The International Network of Cholesterol Skeptics
This article needs to be updated.(October 2017)
The International Network of Cholesterol Skeptics (or THINCS) is a group of scientists, physicians, and other academicians from around the world who dispute the widely accepted lipid hypothesis of atherosclerosis. THINCS was founded in January 2003, and its founder and current spokesman is Uffe Ravnskov.
Since the 1950s, the lipid hypothesis (also known as the "Diet-Heart Idea"), which posits that saturated fat and high cholesterol play a role in the causation of atherosclerosis and cardiovascular disease, has gained general acceptance in the medical and scientific communities. Currently, there is scientific consensus that the lipid hypothesis has been validated.
For example, in 1984, a National Institutes of Health consensus development conference found that:
It has been established beyond a reasonable doubt that lowering definitely elevated blood cholesterol levels (specifically, blood levels of low-density lipoprotein (LDL) cholesterol) will reduce the risk of heart attacks caused by coronary heart disease.
THINCS members dispute this consensus and assert that the lipid hypothesis is not adequately proven by the evidence. They point to a number of studies which, in their view, either contradict the lipid hypothesis or show it to be inconclusive.
The THINCS website front page stated in June 2008:
For decades, enormous human and financial resources have been wasted on the cholesterol campaign, more promising research areas have been neglected, producers and manufacturers of animal food all over the world have suffered economically, and millions of healthy people have been frightened and badgered into eating a tedious and flavorless diet or into taking potentially dangerous drugs for the rest of their lives. As the scientific evidence in support of the cholesterol campaign is non-existent, we consider it important to stop it as soon as possible.
The members of THINCS have various differing hypotheses on the actual causes of heart disease, but all agree however in rejecting the lipid hypothesis, which they claim has repeatedly failed to be validated by scientific testing and research.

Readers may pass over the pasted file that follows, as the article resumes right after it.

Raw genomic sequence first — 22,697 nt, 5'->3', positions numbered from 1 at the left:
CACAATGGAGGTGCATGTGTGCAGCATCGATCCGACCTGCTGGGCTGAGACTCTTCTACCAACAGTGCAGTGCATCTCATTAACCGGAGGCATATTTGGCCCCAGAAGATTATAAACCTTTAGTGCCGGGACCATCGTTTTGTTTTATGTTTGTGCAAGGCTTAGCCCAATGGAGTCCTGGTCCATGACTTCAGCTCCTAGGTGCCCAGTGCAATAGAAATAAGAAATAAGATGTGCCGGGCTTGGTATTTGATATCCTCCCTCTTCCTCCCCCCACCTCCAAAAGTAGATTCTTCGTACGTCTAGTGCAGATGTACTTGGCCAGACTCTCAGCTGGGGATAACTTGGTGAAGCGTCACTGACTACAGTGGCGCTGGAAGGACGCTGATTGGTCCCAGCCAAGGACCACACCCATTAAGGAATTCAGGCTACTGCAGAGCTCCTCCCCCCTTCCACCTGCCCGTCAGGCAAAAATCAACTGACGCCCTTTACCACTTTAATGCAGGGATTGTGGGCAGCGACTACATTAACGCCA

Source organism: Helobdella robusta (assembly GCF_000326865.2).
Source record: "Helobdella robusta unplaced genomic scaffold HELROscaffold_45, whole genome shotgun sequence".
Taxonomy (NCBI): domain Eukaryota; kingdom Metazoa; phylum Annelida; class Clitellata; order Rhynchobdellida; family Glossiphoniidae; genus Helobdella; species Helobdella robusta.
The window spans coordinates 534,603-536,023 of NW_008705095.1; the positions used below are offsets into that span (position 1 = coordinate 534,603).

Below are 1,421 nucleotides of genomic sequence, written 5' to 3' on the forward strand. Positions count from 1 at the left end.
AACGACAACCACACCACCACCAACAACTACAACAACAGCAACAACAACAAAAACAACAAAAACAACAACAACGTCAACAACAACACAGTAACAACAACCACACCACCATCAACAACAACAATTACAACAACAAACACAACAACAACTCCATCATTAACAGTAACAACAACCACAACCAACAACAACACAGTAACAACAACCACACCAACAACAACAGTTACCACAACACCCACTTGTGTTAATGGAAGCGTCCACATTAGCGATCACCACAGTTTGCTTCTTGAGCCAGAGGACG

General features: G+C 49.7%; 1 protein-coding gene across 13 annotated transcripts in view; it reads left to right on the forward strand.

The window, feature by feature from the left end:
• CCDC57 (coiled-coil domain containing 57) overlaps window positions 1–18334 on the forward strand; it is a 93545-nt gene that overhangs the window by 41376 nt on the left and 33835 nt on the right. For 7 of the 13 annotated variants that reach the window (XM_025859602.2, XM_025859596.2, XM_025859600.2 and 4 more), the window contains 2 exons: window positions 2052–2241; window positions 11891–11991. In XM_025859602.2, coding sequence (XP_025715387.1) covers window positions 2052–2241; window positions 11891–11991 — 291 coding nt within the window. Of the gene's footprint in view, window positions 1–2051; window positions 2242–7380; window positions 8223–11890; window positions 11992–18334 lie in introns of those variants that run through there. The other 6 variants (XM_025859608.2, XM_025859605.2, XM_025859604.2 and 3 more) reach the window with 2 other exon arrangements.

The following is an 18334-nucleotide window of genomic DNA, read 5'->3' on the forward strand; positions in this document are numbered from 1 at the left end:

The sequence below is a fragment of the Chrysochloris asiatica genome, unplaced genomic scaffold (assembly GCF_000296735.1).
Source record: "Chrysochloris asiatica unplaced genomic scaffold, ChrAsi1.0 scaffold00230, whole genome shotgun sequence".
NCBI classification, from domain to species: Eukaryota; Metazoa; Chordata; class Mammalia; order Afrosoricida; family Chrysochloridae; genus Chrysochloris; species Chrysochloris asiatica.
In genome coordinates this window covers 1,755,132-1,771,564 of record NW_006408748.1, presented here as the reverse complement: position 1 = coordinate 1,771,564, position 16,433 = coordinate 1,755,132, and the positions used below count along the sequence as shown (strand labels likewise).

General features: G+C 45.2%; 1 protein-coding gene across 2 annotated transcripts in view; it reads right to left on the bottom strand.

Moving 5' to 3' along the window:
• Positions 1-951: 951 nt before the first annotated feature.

- AIM-HIGH trial minimal effect of increasing HDL
- Lipid hypothesis the assertion that cholesterol LDL is "bad" HDL is "good" for preventing coronary artery disease
- Obesity & Overweight effects of excess body fat on heart & blood vessels
- Saturated fat and cardiovascular disease internationally orthodox medical advice
- Steinberg D (2006). "Thematic review series: the pathogenesis of atherosclerosis. An interpretive history of the cholesterol controversy, part V: the discovery of the statins and the end of the controversy". J. Lipid Res. 47 (7): 1339–51. doi:10.1194/jlr.R600009-JLR200. PMID 16585781.
- Brook J, Rifkind B (1989). "Cholesterol and coronary heart disease prevention--a transatlantic consensus". Eur. Heart J. 10 (8): 702–11. PMID 2676536.
- "Consensus conference. Lowering blood cholesterol to prevent heart disease". JAMA. 253 (14): 2080–6. 1985. doi:10.1001/jama.253.14.2080. PMID 3974099.
- Thincs - The International network of cholesterol skeptics. Accessed: 2008-06-15. (Archived by WebCite at https://www.webcitation.org/5Yd5qUv4j)
- www.thincs.org, main page. Accessed: 21 January 2007.
- Uffe Ravnskov, The Cholesterol Myths: Exposing the Fallacy that Saturated Fat and Cholesterol Cause Heart Disease (2000), ISBN 0-9670897-0-0, ISBN 978-0-9670897-0-6.
- Malcolm Kendrick, The Great Cholesterol Con: The Truth About What Really Causes Heart Disease and How to Avoid It (2007), ISBN 1-84454-360-9, ISBN 978-1-84454-360-1.